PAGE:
The City at Night
He had been gone, how long? Three years? The city looked the same as he piloted his little Cessna 140 low over the arteries of light that still meant home. He picked up a little turbulence, surprising at this altitude, the fabric wings always making him a bit nervous that the whole thing could just rip apart. When he suggested flying the companies replica over the city and landing at the small airport just north, he was sure no one would agree to it. The plane was a toy for the bigwigs, not for some hotshot designer only a few years in. But things had changed. His work up north had not gone unnoticed. It was like he had a key to any door now. Of course their was a trade-off, but there was always a trade-off. His brother's emails and letters had grown desperate, threatening, pleading, but the policy was strict. Can't I just email him once to explain that I can't email him? The answer was an inflexible no. Too much was riding on the project.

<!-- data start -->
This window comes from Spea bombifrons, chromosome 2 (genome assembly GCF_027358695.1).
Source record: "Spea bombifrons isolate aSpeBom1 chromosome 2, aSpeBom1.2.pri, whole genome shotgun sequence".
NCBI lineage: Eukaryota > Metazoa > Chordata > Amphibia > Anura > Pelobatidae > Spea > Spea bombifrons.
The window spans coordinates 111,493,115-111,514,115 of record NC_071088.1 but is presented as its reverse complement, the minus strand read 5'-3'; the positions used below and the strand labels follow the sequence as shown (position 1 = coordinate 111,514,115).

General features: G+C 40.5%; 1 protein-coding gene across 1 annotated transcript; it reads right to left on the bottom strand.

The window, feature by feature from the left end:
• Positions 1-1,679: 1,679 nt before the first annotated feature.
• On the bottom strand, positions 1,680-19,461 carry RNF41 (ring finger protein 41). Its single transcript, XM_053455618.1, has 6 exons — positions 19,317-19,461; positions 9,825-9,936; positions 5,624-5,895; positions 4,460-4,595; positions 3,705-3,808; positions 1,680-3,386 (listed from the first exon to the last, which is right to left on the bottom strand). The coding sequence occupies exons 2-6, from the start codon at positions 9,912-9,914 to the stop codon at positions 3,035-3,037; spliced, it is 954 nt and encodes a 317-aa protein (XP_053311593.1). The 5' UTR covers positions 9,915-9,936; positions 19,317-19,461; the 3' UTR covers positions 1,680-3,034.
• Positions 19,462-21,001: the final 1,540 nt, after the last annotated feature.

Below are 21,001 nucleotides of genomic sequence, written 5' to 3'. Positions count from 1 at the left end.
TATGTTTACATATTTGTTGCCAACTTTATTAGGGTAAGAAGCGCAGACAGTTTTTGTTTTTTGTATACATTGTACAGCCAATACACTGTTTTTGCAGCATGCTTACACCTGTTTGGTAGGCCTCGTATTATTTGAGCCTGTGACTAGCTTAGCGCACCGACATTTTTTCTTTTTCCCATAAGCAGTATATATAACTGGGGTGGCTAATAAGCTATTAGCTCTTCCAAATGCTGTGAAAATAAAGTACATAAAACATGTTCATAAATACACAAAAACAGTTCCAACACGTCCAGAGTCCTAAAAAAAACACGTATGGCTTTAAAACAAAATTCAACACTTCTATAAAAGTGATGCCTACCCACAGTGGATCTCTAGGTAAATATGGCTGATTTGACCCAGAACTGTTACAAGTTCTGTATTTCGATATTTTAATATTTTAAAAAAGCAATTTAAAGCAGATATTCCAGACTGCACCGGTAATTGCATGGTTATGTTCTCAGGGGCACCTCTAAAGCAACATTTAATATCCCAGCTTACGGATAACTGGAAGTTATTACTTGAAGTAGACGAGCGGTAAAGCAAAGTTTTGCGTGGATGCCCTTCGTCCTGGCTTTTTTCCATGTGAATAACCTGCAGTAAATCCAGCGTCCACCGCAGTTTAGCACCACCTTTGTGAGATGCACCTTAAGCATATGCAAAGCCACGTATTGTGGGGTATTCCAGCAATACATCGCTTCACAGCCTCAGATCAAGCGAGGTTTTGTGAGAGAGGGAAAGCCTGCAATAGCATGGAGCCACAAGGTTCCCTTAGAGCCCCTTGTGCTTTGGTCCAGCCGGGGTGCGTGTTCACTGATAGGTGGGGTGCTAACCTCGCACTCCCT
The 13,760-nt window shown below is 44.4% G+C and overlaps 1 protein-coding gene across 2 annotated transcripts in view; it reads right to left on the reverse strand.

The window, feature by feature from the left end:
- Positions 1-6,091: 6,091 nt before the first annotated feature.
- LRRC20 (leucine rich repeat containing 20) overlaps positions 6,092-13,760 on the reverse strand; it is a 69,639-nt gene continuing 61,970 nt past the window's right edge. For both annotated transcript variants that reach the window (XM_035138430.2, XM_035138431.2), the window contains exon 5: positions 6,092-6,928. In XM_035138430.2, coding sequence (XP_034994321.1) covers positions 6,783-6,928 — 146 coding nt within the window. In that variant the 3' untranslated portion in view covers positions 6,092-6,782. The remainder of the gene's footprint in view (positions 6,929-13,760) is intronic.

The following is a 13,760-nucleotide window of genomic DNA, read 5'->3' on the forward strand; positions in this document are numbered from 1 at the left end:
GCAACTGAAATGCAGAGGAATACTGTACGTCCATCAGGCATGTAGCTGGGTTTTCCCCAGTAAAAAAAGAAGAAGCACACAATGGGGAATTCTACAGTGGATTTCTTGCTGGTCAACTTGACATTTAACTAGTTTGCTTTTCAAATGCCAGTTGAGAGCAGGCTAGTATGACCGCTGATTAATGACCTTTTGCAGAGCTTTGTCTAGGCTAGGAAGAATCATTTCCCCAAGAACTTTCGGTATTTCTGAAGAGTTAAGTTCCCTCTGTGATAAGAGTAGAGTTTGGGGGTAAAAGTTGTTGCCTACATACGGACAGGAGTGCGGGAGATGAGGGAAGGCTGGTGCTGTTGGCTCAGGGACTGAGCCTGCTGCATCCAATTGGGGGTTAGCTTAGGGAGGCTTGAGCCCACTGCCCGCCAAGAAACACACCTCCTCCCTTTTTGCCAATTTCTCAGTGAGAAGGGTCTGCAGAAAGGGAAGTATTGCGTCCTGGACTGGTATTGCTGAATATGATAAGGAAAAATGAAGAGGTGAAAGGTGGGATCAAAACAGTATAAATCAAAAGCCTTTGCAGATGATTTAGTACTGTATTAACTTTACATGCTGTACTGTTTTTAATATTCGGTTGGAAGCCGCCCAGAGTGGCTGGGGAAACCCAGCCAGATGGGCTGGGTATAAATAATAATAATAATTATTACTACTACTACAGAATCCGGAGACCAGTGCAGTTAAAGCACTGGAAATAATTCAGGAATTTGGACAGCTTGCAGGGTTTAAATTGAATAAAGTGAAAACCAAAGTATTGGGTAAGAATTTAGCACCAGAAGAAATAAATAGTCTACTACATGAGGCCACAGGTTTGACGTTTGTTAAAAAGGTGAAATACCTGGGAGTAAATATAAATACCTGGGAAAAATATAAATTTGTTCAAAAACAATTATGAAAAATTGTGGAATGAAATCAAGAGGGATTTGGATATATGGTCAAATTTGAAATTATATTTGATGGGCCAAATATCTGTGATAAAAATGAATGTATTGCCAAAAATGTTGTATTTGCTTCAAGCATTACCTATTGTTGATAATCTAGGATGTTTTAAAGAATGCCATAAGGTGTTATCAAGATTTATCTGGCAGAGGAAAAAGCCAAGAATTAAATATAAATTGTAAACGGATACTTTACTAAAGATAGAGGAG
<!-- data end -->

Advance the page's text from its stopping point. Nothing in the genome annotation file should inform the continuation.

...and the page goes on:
He can't count how many times he pictured coming home and telling his brother what he had done. He could barely believe it himself. Looking down at the city, he realized that all this would change. With the technology they had invented, cities could grow to be ten times this size on a tiny fraction of the same energy. It was impossible to imagine the power they had harnessed. Now they were asking him to come and work on a new project, something that made his old project seem like a simple set of tinker toys. He had been scheduled to come a month later, but he had rushed his final exams to get his design credentials in order. There was a whole battery of exams and practice runs before he had even a tiny sense of what this new technology promised. He didn't like rushing, but just as he began his training, he found out that his brother was working in the same division as him. He was overjoyed. They would be working on this new machine together. He pictured tutoring his brother through the test, the two of them changing the world. And then he discovered that his brother had volunteered to be a subject for testing. He had no way of contacting him. The security system was too tight. So he rushed, finishing a three-month program in two weeks. His eyes were bloodshot, he hadn't slept for more than two hours a night for weeks, but now he was flying over there city. Soon he would step into the same building, head down to the same secure area, warn his brother. He just hoped it wouldn't be too late.